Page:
What I see in front of me:
My embosser, a gift from a student, who loved my book talks—and my extensive classroom library. She never let me forget that day in class.
You almost have to have seen my Language Arts classroom to understand. The 20-or-so desks for the eighth graders were arranged in a myriad of ways, depending on the day and what we were doing. As I told them, desks have legs for a reason—you can move them. And move them they did, but to be fair, the space was limited, bounded by our books, books on shelves, and in crates, books everywhere!
Students found the rug in the front where we’d conduct “chalk talks” a likely spot for collaboration, the rug flanked by shelves, poetry and memoir. Some of them would try to escape detection behind the wall of double-sided shelves standing on the other side of the room. But I was a roamer by nature, so books didn’t provide that kind of successful escape for long.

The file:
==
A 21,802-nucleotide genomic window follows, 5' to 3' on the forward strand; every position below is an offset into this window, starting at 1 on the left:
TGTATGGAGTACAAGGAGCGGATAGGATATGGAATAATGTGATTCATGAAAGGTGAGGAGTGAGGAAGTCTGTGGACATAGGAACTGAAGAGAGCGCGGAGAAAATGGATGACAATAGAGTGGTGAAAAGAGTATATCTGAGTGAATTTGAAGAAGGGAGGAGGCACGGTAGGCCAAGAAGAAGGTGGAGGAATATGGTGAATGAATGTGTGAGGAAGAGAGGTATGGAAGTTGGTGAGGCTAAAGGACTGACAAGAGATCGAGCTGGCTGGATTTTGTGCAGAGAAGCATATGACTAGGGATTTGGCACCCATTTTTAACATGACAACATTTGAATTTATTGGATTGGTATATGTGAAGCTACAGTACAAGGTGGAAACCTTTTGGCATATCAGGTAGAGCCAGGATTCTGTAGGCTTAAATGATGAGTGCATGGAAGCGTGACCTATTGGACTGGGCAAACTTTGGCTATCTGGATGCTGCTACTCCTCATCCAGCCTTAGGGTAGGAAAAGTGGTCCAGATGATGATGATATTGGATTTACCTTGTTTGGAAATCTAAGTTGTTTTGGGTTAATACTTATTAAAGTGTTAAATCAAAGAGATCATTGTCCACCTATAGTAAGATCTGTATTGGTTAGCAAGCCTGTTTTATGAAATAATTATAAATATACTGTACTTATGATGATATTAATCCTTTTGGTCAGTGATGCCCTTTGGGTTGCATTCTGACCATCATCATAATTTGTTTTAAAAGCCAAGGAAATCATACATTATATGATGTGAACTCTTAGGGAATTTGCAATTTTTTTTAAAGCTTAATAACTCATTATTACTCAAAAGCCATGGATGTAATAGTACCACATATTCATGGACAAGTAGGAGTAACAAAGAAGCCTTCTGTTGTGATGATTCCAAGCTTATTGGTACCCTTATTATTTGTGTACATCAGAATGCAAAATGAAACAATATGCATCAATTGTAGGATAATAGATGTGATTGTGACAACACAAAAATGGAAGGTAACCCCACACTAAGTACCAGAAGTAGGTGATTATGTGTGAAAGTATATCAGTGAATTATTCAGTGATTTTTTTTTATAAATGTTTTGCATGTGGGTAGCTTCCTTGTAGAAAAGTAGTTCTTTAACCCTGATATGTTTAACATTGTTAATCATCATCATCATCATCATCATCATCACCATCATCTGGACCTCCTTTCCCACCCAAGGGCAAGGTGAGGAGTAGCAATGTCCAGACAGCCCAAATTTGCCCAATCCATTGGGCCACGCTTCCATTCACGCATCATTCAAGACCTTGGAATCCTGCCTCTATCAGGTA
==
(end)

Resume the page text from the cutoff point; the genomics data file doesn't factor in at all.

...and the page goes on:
On this day, the kids were observing that they could really use some more space, space to spread out when I denied them hall access (seldom, but…hard to monitor the hall and classroom; they had to earn it!). It’s true, they were bounded by books.
“You know,” Jack began, “if you got rid of some of these books…” He cast the bait and waited.
“You know, Jack, ” I countered, “I’d rather get rid of some of you than any one of these books! They are my babies.”
I jest, but seriously, eighth graders? There were days…Everyone laughed.
A few months later, Shannon brought me a smallish box that had surprising heft. “Ms. Emerson, I got you the perfect gift,” she said, beaming. “Open it now!”
She grabbed a book (they’re everywhere, remember?), took a gold seal, inserted it inside the round mouth and pressed. What emerged?
My embosser, with seals of gold and blue (our school colors). She was right: the perfect gift.